Background: One of the most feared symptoms associated with cancer is pain. Opioids remain the mainstay of pain treatment but corticosteroids are often used at the same time, along with standard pain relievers. This review evaluates the clinical trial evidence up to 29 September 2014 to determine how effective corticosteroids are in treating cancer-related pain in adults and how well tolerated this treatment is for these patients.
Study characteristics: We found 15 relevant studies with 1926 participants. The trial size varied from 20 to 598 patients and the duration of the included studies ranged from seven days to 42 weeks. Most studies compared corticosteroids, particularly dexamethasone, to standard therapy.
Key results and quality of the evidence: Overall, we found that the current evidence is based on studies that contain only a small number of patients. The following conclusions can be made from the available evidence: 1) the evidence for the efficacy of corticosteroids for pain control in cancer patients is weak (GRADE quality of evidence for pain outcome was low); 2) significant pain relief was noted in some studies, albeit only for a short period of time; this could be important for patients who have only a short time to live; 3) overall, more studies found corticosteroids not to be of benefit; 4) it was not possible to determine whether steroids are more effective for pain in specific cancers; and 5) the side effect profile of steroids, especially in the longer term, is not well described.
The evidence for the efficacy of corticosteroids for pain control in cancer patients is weak. Significant pain relief was noted in some studies, albeit only for a short period of time. This could be important for patients with poor clinical status. Further trials, with increased numbers of participants, are needed to evaluate the safety and effectiveness of corticosteroids for the management cancer pain in adults, and to establish an ideal dose, duration of therapy and route of administration.
One of the most feared symptoms associated with cancer is pain. Opioids remain the mainstay of pain treatment but corticosteroids are often used concurrently as co- or adjuvant analgesics. Due to their anti-inflammatory mechanism of action, corticosteroids are said to provide effective analgesia for pain associated with inflammation and in the management of cancer-related complications such as brain metastasis and spinal cord compression. However, corticosteroids have a wide range of adverse effects that are dose and time dependent.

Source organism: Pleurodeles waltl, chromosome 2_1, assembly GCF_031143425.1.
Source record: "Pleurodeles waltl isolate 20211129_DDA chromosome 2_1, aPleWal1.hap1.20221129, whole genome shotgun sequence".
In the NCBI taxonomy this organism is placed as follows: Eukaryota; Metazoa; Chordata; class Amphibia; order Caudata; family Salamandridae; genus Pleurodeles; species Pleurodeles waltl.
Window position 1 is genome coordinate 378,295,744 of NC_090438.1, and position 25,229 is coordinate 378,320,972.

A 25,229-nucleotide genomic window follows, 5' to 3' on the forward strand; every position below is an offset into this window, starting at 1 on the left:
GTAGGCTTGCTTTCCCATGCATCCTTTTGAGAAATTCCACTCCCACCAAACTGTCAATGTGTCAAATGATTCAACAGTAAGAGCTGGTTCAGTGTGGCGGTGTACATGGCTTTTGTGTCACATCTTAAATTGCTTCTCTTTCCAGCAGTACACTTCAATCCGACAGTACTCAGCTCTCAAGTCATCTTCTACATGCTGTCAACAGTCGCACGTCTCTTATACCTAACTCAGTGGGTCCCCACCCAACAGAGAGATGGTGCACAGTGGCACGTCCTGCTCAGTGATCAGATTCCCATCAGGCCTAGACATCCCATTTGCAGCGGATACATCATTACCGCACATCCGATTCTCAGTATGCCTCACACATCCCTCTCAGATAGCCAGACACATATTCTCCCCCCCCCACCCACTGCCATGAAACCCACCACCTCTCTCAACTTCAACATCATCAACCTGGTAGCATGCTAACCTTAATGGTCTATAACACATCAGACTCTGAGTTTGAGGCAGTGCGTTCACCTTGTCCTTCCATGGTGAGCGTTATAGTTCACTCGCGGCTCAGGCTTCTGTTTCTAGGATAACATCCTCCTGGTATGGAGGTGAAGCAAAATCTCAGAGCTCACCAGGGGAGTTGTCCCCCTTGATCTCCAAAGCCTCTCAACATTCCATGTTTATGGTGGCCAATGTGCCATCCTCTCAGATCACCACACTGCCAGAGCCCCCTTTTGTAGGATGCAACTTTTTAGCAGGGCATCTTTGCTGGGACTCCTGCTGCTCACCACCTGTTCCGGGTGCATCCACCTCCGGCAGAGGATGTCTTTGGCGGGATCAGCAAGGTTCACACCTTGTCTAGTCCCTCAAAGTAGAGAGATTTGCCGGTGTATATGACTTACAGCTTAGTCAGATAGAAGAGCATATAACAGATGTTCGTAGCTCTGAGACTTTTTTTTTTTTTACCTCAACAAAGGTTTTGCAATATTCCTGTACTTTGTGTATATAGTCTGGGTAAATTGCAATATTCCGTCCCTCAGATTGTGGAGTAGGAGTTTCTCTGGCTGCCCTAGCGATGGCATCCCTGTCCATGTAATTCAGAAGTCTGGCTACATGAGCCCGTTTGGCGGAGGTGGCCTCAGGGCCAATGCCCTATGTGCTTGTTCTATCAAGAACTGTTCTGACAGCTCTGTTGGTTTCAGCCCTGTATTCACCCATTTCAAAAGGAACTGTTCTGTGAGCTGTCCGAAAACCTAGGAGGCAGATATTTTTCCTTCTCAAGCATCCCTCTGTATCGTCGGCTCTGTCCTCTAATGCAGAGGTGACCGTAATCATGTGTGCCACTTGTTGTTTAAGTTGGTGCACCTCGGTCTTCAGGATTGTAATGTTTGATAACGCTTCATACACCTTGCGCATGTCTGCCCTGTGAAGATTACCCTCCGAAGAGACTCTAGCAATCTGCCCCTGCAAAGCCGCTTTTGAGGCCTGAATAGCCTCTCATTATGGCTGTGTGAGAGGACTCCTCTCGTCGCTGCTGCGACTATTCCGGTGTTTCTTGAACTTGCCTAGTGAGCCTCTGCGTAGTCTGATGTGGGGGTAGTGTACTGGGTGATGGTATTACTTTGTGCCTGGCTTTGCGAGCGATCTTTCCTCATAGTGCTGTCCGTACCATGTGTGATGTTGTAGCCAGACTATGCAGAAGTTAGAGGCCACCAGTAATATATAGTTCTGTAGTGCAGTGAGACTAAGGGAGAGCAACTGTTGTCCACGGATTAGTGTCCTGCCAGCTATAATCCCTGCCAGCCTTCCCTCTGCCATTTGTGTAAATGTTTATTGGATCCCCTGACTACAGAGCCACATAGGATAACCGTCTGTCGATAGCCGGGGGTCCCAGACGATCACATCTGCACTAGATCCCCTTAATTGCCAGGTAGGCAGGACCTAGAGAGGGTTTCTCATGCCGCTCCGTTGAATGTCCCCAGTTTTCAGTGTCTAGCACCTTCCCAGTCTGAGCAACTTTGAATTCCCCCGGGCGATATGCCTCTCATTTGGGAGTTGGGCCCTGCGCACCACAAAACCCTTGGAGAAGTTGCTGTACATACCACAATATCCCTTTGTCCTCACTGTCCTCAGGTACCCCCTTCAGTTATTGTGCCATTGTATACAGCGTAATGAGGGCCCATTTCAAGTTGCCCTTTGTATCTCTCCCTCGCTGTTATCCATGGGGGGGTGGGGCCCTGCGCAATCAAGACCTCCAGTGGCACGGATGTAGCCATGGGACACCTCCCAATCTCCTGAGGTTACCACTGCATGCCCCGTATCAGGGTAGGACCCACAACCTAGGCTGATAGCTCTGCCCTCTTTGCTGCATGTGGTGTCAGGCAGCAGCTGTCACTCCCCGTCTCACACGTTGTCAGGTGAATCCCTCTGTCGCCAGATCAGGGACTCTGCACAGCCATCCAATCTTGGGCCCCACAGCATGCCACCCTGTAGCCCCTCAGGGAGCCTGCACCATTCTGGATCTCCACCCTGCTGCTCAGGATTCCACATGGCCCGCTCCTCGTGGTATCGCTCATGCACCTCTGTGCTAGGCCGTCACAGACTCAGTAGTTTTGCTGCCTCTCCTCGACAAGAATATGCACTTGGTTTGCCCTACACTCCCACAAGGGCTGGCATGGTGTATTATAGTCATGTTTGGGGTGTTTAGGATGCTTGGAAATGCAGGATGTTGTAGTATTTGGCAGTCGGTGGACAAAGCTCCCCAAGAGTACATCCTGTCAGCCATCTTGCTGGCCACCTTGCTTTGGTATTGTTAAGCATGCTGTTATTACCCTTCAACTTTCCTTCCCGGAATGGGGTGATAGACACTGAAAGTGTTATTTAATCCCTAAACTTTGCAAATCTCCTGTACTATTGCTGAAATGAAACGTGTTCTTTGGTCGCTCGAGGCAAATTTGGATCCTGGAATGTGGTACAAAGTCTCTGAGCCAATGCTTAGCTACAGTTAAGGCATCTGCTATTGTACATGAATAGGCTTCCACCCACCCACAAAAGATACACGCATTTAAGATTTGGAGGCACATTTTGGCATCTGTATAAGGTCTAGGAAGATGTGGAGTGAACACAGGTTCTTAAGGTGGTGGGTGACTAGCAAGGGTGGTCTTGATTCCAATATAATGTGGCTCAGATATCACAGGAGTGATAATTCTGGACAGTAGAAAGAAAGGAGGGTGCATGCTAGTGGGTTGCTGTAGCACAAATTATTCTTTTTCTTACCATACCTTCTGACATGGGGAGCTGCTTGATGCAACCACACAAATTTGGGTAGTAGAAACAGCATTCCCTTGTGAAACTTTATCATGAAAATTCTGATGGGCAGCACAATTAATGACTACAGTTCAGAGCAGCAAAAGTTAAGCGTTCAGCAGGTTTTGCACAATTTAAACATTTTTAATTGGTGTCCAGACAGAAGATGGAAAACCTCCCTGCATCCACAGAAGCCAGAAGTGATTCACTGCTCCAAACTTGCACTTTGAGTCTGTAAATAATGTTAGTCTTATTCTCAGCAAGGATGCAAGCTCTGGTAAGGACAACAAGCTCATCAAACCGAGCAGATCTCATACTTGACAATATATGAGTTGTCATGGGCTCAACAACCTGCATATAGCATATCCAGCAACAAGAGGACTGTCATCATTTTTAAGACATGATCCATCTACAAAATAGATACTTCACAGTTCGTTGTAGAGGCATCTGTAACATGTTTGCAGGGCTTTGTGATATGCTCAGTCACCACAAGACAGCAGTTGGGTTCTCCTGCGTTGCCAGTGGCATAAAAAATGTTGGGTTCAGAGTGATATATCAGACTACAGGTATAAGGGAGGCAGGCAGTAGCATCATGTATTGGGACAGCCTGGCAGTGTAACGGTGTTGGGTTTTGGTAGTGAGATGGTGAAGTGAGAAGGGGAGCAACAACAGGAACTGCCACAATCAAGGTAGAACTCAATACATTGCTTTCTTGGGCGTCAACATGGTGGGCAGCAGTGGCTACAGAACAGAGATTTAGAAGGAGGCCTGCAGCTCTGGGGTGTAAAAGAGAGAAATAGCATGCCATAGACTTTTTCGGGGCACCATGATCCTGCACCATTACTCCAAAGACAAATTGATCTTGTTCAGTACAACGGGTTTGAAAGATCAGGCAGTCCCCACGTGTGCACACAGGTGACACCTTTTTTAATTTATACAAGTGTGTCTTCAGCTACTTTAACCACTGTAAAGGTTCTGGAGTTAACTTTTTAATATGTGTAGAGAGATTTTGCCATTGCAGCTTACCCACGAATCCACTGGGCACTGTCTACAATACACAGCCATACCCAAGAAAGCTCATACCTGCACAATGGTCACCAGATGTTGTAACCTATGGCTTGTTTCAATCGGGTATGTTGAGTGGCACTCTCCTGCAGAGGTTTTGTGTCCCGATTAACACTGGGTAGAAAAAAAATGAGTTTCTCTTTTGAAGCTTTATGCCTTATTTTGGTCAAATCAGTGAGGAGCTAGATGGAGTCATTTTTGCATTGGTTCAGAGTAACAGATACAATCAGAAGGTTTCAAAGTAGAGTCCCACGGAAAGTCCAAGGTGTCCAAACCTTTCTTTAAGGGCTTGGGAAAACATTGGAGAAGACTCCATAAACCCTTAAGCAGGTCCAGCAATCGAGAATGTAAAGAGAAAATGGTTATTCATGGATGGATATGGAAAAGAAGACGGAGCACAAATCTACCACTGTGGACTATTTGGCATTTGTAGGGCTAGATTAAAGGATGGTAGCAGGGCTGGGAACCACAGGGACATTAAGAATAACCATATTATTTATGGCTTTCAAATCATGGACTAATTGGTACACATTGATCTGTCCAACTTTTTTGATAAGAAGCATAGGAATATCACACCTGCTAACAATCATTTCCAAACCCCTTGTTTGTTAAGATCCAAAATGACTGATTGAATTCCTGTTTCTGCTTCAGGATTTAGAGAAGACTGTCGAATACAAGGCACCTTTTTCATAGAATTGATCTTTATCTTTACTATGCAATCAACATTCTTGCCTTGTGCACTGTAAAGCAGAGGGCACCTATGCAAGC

To evaluate the efficacy of corticosteroids in treating cancer-related pain in adults.
We searched the Cochrane Central Register of Controlled Trials (CENTRAL 2014, Issue 4), MEDLINE (OVID) (1966 to 29 September 2014), EMBASE (OVID) (1970 to 29 September 2014), CINAHL (1982 to 29 September 2014), Science Citation Index (Web of Science) (1899 to 29 September 2014) and Conference Proceedings Citation Index - Science (Web of Science) (1990 to 29 September 2014).
Any randomised or prospective controlled trial that included patients over 18 years with cancer-related pain were eligible for the review. Corticosteroids were compared to placebo or usual treatment and/or supportive care.
All review authors independently assessed trial quality and extracted data. We used arithmetic means and standard deviations for each outcome to report the mean difference (MD) with 95% confidence interval (CI).
Fifteen studies met the inclusion criteria, enrolling 1926 participants. The trial size varied from 20 to 598 patients. Most studies compared corticosteroids, particularly dexamethasone, to standard therapy. We included six studies with data at one week in the meta-analysis for pain intensity; no data were available at that time point for the remaining studies. Corticosteroid therapy resulted in less pain (measured on a scale of 0 to 10 with a lower score indicating less pain) compared to control at one week (MD 0.84 lower pain, 95% CI 1.38 to 0.30 lower; low quality evidence). Adverse events were poorly documented. Factors limiting statistical analysis included the lack of standardised measurements of pain and the use of different agents, dosages, comparisons and routes of drug delivery. Subgroup analysis according to type of cancer was not possible. The quality of this evidence was limited by the risk of bias of the studies and small sample size. The results were also compromised by attrition, with data missing for the enrolled patients.